Legal LULZ Du Jour

The Cabin Boy™ has discovered that Patrick Grady has refused to accept a package that Schamalfeldt mailed to him. Given that there is a stalking no contact order in place prohibiting the Cabin Boy™ from contacting Grady, that refusal seems reasonable.

Over at his blog (No, I won’t link to it.), the Cabin Boy™ says that the package contained legal paperwork, a waiver of service form and a copy of the complaint for LOLsuit VI: The Undiscovered Krendler and that he will now exercise his option under Fed. R. Civ. P. 4 to ask the court to order the U. S. Marshals Service to effect service. The court may or may not.

Let’s assume that the court agrees. Grady does not reside in the Eastern District of Wisconsin. He lives in the Northern District of Illinois. The U. S. Marshal in Milwaukee will forward the paperwork to Chicago, and then a Deputy Marshal in Illinois will attempt to serve Grady. (Personal service is required in Illinois.) This service will not be performed for free. While the Cabin Boy™ may be able to get the court to require Grady to reimburse him, he most likely will have to front the money to pay the Marshals Service.USMarshalServiceFees

popcorn4bkGiven that Grady lives about an hour away from the U. S. Courthouse in Chicago, I’d expect a minimum of 2 or 3 hours of billable time for one attempt at service. The Dreadful Pro-Se Schmalfeldt may want to investigate another means of service.

Meanwhile, I sit here and point and laugh.

Stay tuned.

UPDATE—It’s much easier to report on a lawsuit when you are not a party. I would be able to tell the Gentle Reader more about the four Kimberlin LOLsuits {Kimberlin v. Walker, et al.; Kimberlin v. National Bloggers Club, et al. (I) (aka, Kimberlin v. Frey); Kimberlin v. Hunton & Williams LLP, et al.; and Kimberlin v. National Bloggers Club, et al. (II)} if I weren’t tangled up in them as a party. With no dog in this fight, I can give the Cabin Boy’s™ follies the coverage they deserve.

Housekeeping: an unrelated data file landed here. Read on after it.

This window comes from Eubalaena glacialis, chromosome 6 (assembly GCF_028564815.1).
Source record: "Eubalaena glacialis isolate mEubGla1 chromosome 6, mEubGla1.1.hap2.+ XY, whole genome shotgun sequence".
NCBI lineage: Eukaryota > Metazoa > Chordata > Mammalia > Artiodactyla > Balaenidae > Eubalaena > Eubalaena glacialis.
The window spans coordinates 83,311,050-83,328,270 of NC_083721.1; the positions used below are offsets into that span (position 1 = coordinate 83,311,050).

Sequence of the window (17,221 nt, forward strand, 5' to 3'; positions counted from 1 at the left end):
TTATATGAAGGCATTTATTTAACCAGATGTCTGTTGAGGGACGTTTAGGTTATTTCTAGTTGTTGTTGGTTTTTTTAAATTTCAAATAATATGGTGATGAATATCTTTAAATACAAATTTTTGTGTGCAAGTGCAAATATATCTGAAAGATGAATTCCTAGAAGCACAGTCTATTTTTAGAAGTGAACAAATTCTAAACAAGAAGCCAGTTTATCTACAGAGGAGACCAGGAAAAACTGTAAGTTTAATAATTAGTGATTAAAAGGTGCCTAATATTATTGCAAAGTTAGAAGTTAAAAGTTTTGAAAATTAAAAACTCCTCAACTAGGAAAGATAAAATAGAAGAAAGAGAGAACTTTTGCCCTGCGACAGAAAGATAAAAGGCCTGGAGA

33 thoughts on “Legal LULZ Du Jour

  1. I guess that means he’ll have to adjust his weekly JWR purchases to cover the cost of serving Patrick Grady. Of course, he’ll have to multiply that by 27 if he’s going to serve everyone. That’s probably a couple cases easy.

    The withdrawals are going to be ugly.

  2. Oopsie poopsie!

    I wonder what service on foreign defendants outside the United States is going to cost William.

  3. How would Grady even know what’s in the package? He definitely hasn’t refused to waive service, because he hasn’t received a request for a waiver of service. If I had a RO order against someone, or had just issued a C&D to to someone regarding contact, I’d never open a package from such a person. Could be tovex in there, far as I know.

  4. It’s cute that Bill forgets there are people living in states that require personal service. He really doesn’t think things through. But I’m sure his lack of thinking has never come back to cause him any trouble.

    • Billy is the opposite of Mr. Magoo: ALL his myopic screwups come back to bite him in his humongous ass!

  5. I could theoretically mail Biwwy a package that I *say* contains a bottle of Valu-Rite Vodka, made using only the freshest hobo tears, when in fact it’s still the same gutter-collected rainwater it’s always been.

    People can *say* anything.

    Which why any reasonable state requires personal service on court documents.

    • Heavens no, TOLF! Schmally is making an honest [I know! But really!] attempt to notify and request waivers from the people he wants to sue. He’s working within his limited understanding of the actual rules that normal folks follow. That he’s already given “good cause” for pretty much the entire internet to refuse any package from him is the problem, not falsification of service via forgery of documentation.

  6. Pingback: Return to Sender, Address Unknown… | Dave Alexander & Company — Ukuleledave and David Edgren

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